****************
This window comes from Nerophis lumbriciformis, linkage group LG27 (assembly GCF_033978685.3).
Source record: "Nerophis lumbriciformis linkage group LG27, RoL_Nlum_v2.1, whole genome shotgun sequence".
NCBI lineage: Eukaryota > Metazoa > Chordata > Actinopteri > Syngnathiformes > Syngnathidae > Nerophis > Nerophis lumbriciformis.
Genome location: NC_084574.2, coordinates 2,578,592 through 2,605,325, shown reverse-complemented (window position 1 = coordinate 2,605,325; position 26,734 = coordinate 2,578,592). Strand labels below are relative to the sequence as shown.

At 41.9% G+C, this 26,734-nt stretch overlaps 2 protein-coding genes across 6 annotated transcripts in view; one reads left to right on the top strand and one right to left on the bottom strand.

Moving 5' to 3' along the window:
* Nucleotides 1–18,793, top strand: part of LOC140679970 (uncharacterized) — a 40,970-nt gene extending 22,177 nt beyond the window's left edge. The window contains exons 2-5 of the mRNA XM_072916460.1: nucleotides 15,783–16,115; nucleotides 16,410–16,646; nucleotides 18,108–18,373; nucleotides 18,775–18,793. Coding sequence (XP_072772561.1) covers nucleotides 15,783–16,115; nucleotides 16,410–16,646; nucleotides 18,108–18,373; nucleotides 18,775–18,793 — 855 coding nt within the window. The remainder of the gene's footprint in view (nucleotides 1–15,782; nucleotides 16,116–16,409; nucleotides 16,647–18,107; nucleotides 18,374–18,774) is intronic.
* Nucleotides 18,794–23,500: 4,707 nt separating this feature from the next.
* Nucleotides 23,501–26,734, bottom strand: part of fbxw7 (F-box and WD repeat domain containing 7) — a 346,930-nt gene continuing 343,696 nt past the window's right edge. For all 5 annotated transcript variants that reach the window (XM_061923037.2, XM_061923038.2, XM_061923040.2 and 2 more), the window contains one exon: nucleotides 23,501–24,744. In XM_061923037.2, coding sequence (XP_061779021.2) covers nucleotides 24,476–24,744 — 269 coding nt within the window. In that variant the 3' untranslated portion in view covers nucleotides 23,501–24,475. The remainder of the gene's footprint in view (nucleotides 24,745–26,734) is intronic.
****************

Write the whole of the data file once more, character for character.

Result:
This window comes from Nerophis lumbriciformis, linkage group LG27 (assembly GCF_033978685.3).
Source record: "Nerophis lumbriciformis linkage group LG27, RoL_Nlum_v2.1, whole genome shotgun sequence".
NCBI lineage: Eukaryota > Metazoa > Chordata > Actinopteri > Syngnathiformes > Syngnathidae > Nerophis > Nerophis lumbriciformis.
Genome location: NC_084574.2, coordinates 2,578,592 through 2,605,325, shown reverse-complemented (window position 1 = coordinate 2,605,325; position 26,734 = coordinate 2,578,592). Strand labels below are relative to the sequence as shown.

At 41.9% G+C, this 26,734-nt stretch overlaps 2 protein-coding genes across 6 annotated transcripts in view; one reads left to right on the top strand and one right to left on the bottom strand.

Moving 5' to 3' along the window:
* Nucleotides 1–18,793, top strand: part of LOC140679970 (uncharacterized) — a 40,970-nt gene extending 22,177 nt beyond the window's left edge. The window contains exons 2-5 of the mRNA XM_072916460.1: nucleotides 15,783–16,115; nucleotides 16,410–16,646; nucleotides 18,108–18,373; nucleotides 18,775–18,793. Coding sequence (XP_072772561.1) covers nucleotides 15,783–16,115; nucleotides 16,410–16,646; nucleotides 18,108–18,373; nucleotides 18,775–18,793 — 855 coding nt within the window. The remainder of the gene's footprint in view (nucleotides 1–15,782; nucleotides 16,116–16,409; nucleotides 16,647–18,107; nucleotides 18,374–18,774) is intronic.
* Nucleotides 18,794–23,500: 4,707 nt separating this feature from the next.
* Nucleotides 23,501–26,734, bottom strand: part of fbxw7 (F-box and WD repeat domain containing 7) — a 346,930-nt gene continuing 343,696 nt past the window's right edge. For all 5 annotated transcript variants that reach the window (XM_061923037.2, XM_061923038.2, XM_061923040.2 and 2 more), the window contains one exon: nucleotides 23,501–24,744. In XM_061923037.2, coding sequence (XP_061779021.2) covers nucleotides 24,476–24,744 — 269 coding nt within the window. In that variant the 3' untranslated portion in view covers nucleotides 23,501–24,475. The remainder of the gene's footprint in view (nucleotides 24,745–26,734) is intronic.